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Thesis - NSU Access Only
M.S. Marine Biology
Eric J. Hochberg
Samuel J. Purkis
Bernhard M. Riegl
The fundamental components of a coral reef are coral, algae, and sand. At its simplest assessing the status of a coral reef may be reduced to quantifying the relative benthic cover of these three bottom-types. While in situ surveys can provide an accurate census on an individual reef scale (10s of meters), the only feasible method to surveys coral reefs on a reef tract (10-100s of kilometers) or worldwide scale is through the use of remote sensing. Remote sensing is a means of surveying entire ecosystems. A major issue in remote sensing of coastal environments is the confounding effects of the water column on the signal emerging from the water column. We used a simulation method to model differing levels of environmental parameters, which occur in marine ecosystems, with HydrolightEcolight 5. Simulated data were interpolated with actual bottom; type spectra to determine the accuracy of a classification function developed in MATLAB. The aim was to distinguish bottom-types as well as predict levels of water column parameters. The results of this study demonstrate that bottom-type (78% algae, 84% coral, and 94% sand) and chlorophyll concentration (85-90% across range) are well determined, while depth and suspended sediment load are not as well predicted (<70%) and has a tendency to slightly over predict depth.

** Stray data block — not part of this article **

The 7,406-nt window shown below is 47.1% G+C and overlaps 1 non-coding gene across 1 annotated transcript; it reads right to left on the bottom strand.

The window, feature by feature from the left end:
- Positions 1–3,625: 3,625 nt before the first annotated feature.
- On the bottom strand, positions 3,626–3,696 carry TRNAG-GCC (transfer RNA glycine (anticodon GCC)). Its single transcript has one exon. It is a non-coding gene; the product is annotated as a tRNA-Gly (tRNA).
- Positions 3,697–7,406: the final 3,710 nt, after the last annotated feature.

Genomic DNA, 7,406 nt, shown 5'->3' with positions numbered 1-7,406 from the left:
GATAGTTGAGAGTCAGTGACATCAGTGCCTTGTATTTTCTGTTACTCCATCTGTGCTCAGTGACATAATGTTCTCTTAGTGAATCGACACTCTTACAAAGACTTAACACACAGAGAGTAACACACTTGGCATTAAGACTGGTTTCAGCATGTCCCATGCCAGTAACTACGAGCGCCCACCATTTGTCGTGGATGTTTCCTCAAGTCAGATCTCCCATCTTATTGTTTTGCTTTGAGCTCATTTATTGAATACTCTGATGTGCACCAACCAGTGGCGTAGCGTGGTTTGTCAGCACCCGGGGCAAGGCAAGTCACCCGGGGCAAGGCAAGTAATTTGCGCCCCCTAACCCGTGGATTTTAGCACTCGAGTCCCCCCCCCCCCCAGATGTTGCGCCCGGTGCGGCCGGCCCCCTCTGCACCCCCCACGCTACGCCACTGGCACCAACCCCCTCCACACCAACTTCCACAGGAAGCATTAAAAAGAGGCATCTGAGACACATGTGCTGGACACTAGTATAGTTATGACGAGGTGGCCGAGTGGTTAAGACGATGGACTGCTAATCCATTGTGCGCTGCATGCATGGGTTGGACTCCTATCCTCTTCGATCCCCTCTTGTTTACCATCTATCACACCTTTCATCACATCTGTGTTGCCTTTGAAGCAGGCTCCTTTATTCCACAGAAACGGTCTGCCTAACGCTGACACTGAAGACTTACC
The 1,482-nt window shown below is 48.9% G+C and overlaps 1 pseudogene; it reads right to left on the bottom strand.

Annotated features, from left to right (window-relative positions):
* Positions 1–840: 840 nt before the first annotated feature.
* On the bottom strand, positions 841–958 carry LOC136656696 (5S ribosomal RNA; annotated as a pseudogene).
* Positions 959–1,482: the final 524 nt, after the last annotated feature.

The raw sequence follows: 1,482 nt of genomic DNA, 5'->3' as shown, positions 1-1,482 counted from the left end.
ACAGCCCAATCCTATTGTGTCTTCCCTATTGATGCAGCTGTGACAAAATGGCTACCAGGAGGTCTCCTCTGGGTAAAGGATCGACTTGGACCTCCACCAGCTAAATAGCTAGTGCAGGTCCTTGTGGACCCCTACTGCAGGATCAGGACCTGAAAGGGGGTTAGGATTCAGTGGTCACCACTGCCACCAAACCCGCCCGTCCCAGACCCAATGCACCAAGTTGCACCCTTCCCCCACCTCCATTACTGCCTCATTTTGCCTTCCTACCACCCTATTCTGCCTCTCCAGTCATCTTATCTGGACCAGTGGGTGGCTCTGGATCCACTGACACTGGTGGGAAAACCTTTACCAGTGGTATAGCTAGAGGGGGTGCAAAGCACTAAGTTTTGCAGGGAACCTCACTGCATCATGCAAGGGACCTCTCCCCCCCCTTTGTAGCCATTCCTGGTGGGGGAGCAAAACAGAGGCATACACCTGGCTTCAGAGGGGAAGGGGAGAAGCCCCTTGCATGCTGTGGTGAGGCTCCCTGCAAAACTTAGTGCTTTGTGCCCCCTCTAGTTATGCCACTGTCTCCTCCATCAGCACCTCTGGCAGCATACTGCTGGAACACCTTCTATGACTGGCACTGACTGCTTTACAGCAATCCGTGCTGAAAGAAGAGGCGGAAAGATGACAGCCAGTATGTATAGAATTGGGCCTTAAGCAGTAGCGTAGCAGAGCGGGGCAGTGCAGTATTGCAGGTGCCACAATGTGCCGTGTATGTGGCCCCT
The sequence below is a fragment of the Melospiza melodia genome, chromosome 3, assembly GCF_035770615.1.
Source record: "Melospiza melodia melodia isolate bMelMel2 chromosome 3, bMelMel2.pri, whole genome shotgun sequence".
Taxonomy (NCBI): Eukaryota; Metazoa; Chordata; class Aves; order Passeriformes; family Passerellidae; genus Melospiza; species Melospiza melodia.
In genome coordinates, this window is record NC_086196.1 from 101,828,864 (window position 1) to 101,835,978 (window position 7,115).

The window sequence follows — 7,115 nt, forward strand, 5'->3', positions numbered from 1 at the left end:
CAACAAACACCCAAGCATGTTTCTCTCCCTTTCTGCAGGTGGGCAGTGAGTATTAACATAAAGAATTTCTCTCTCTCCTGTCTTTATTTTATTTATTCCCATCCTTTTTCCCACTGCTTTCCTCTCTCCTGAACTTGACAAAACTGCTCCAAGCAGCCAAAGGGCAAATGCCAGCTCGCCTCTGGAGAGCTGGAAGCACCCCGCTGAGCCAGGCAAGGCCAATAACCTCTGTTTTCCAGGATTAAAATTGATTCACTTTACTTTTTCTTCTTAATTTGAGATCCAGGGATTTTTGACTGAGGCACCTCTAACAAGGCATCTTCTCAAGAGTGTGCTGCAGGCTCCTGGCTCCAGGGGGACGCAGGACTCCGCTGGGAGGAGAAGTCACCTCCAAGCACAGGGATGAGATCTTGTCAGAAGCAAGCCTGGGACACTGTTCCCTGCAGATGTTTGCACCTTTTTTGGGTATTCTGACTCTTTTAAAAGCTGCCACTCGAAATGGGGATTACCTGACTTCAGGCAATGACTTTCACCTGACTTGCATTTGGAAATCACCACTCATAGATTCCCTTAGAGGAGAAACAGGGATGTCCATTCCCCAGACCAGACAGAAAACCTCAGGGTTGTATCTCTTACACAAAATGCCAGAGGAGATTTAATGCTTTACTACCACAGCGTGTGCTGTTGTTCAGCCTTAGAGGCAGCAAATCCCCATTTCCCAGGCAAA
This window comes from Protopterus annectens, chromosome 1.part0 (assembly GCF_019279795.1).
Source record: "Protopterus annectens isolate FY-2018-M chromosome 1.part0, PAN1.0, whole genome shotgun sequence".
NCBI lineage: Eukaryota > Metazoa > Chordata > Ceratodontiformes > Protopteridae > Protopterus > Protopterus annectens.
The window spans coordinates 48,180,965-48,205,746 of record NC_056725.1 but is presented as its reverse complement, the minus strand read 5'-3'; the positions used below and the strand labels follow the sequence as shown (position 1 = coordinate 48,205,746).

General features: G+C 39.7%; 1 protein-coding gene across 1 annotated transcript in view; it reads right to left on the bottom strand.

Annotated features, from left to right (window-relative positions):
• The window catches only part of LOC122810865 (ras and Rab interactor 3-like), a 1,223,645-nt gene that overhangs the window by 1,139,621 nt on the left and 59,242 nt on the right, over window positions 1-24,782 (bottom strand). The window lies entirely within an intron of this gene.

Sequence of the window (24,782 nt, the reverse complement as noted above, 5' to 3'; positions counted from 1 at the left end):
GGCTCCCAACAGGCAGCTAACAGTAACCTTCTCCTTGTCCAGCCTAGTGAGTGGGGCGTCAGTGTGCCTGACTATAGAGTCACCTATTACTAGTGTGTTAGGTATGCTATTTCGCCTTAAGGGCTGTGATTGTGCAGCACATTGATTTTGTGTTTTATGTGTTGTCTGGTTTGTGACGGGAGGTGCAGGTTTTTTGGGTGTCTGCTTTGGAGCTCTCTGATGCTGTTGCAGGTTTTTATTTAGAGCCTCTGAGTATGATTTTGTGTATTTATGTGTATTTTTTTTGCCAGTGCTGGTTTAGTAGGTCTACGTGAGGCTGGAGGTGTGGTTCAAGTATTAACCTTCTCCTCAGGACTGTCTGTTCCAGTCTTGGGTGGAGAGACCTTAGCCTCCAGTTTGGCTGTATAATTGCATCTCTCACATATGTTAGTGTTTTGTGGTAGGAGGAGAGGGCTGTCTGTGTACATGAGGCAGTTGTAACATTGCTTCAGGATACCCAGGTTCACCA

Christopher Lapointe. 2013. Modeling Environmental Limitations on Remote Sensing of Coral Reef Ecosystems. Master's thesis. Nova Southeastern University. Retrieved from NSUWorks, Oceanographic Center. (161)
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